For a lot of nonprofits, technology is in the background. Because of 2020, workforce organizations were forced to make technology a priority. Doing this gives them the impetus to go digital with data collection in a big way. And in the long-term, this can lead to better data collection and a better response to their clients. A robust dashboard becomes a single solution that empowers administrators to track and report information better. That drives positive outcomes for program participants. If workforce organizations can continue to pivot and adopt new technologies, this will help drive innovation— not just in this sector— but across the board.
Some organizations underestimate the amount of time it takes to get up to speed with a new platform. But months down the line, they realize that making that investment in time and resources has a major positive impact on operations and outcomes. Organizations need and, more importantly, want to do this now. More organizations now understand and embrace the importance of making an immediate change toward technology adoption not as a stop-gap measure but as a long-term plan for success. The main obstacles to success have been the lack of staff available to meet the explosion of needs and the funding to implement technology changes.
But remember, workforce organizations are also dealing with employers who face similar challenges in going remote. Everyone seems to be experiencing the same learning curve, and that’s okay. The bottom line is that organizations are adapting and making those necessary changes.
1) Understand the New Needs of Employers: Having stronger relationships with employers are more important than ever. Remember, employers are still in the process of addressing their own workforce needs. Because of the pandemic, some jobs have been phased out, but others have started to emerge. Workforce organizations are working overtime to help their clients prepare for a new economy with very different needs. Embark on relationships with new employers and revisit old or existing ones to understand the pandemic economy’s evolving needs.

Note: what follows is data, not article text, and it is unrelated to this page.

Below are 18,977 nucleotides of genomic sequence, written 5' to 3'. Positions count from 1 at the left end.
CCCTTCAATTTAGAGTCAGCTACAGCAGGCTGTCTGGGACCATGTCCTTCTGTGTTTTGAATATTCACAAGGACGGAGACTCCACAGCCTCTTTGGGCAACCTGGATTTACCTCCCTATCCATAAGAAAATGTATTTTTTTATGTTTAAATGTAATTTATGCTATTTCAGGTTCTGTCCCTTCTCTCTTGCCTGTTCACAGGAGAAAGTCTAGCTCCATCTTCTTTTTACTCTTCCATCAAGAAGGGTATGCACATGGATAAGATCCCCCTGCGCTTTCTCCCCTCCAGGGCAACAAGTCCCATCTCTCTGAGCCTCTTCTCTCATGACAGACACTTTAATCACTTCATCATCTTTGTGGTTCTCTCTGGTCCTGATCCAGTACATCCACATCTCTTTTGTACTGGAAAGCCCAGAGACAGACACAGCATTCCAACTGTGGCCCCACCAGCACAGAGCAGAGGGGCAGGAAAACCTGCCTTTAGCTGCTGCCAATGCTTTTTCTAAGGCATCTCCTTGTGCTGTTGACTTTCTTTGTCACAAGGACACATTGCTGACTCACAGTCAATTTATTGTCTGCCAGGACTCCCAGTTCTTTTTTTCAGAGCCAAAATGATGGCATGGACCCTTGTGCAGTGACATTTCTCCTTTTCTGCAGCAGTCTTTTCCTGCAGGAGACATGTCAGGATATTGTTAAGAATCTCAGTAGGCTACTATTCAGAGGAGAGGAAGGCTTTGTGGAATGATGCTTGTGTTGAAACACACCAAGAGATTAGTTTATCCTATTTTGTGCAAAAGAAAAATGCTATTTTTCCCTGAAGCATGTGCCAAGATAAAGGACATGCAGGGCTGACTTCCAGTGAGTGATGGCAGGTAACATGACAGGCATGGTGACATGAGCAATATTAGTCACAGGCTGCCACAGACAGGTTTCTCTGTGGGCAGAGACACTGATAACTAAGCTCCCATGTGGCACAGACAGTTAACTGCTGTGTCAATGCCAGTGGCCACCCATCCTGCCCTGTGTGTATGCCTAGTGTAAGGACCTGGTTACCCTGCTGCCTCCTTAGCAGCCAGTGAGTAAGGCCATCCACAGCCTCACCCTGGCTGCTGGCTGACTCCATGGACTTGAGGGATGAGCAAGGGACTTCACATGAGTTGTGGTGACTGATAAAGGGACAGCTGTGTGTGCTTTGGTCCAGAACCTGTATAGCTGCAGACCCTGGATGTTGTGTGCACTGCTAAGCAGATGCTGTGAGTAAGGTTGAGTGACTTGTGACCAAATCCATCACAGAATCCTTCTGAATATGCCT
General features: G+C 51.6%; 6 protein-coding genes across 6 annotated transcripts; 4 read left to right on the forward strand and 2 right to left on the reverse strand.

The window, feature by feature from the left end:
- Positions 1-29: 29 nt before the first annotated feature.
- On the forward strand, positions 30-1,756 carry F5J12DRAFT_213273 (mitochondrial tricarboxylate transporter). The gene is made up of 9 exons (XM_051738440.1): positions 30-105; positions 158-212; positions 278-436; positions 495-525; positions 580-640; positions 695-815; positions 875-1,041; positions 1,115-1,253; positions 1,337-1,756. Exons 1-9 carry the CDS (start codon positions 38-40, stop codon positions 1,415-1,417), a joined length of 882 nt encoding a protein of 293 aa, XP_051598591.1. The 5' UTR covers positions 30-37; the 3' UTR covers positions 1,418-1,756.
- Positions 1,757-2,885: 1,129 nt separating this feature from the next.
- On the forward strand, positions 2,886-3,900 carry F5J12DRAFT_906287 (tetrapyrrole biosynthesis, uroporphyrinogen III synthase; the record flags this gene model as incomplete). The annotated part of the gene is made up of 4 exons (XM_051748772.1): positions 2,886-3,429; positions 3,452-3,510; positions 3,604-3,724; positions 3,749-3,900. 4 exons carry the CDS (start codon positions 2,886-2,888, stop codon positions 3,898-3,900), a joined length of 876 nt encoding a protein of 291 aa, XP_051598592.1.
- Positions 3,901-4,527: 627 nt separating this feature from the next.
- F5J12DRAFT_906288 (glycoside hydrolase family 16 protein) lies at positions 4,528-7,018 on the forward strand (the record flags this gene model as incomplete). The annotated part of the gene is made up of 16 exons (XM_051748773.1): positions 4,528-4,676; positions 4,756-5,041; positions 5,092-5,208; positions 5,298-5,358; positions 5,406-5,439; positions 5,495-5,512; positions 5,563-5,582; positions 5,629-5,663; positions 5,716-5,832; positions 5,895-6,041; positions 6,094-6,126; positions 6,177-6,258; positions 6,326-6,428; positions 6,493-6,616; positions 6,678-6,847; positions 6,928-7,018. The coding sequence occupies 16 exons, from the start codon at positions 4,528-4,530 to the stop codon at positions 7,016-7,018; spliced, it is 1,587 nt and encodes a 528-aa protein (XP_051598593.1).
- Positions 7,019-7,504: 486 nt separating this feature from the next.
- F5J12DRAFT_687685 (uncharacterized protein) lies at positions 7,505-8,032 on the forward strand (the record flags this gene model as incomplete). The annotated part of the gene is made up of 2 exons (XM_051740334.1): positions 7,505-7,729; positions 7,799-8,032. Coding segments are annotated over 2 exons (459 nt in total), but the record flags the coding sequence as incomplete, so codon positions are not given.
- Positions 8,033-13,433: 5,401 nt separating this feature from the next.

2) Get Creative with Job Fairs: With workforce organizations, job fairs are a significant way to connect people with potential opportunities. In the COVID era, it’s unlikely in-person job fairs will return to their former levels. Getting creative with virtual job fairs and developing better ways to link prospects with employers that can get them work has become a big initiative that depends on efficient technologies to deliver.
3) Invest in New Tech Now: Apricot 360 provides a strong foundation for online, operational and service activities like case management, intake, job training, job readiness program, assessments and more. The platform can also support critical virtual outreach. So, Apricot 360 is not just for the participants that workforce organizations are working with, but it also helps staff conduct business with high efficiency. Instead of relying on paper files and in-person meetings and interactions, staff—who are primarily working from home– can share a database of information and knowledge throughout the organization. These changes will have a positive and profound long-term effect on how workforce organizations serve communities.
Learn more about how technology can assist your workforce organization by watching a demo today.